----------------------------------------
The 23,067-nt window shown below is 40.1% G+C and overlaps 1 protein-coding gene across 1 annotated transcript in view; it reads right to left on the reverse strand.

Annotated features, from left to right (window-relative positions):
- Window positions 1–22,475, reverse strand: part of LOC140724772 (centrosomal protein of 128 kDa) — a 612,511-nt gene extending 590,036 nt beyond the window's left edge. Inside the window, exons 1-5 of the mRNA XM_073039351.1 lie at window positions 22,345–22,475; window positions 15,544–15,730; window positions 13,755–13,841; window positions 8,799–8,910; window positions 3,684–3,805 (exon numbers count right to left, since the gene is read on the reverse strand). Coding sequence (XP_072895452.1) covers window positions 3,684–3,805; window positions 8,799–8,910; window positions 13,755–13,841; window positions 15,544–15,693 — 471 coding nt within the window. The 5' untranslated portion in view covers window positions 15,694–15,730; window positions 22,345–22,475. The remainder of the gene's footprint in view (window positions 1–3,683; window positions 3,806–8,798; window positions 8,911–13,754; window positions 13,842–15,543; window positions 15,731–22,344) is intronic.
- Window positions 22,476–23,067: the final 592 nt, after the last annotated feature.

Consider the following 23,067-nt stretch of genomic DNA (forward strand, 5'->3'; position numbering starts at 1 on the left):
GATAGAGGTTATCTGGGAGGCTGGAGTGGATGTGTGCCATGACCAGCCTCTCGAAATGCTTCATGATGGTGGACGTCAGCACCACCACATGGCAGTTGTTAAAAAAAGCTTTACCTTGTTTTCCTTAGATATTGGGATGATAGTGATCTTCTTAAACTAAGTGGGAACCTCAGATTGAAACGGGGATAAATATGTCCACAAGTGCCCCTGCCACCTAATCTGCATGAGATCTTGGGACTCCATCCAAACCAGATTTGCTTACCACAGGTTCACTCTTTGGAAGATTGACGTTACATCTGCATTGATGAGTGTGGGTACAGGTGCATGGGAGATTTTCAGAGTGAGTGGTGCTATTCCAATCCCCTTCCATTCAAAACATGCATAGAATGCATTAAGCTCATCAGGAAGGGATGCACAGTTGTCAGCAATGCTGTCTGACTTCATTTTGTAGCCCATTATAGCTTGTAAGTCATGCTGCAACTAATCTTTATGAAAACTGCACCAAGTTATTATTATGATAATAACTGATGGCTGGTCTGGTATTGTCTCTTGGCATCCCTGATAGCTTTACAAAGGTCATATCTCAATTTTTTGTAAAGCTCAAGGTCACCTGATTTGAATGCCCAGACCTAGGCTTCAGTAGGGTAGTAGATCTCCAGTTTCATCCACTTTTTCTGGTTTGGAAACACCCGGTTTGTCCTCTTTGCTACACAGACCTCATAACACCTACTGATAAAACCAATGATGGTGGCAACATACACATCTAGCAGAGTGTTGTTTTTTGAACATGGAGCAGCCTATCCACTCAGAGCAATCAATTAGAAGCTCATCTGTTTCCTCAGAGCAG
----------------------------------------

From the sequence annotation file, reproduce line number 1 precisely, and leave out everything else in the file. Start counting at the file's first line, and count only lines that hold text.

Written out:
The 23,067-nt window shown below is 40.1% G+C and overlaps 1 protein-coding gene across 1 annotated transcript in view; it reads right to left on the reverse strand.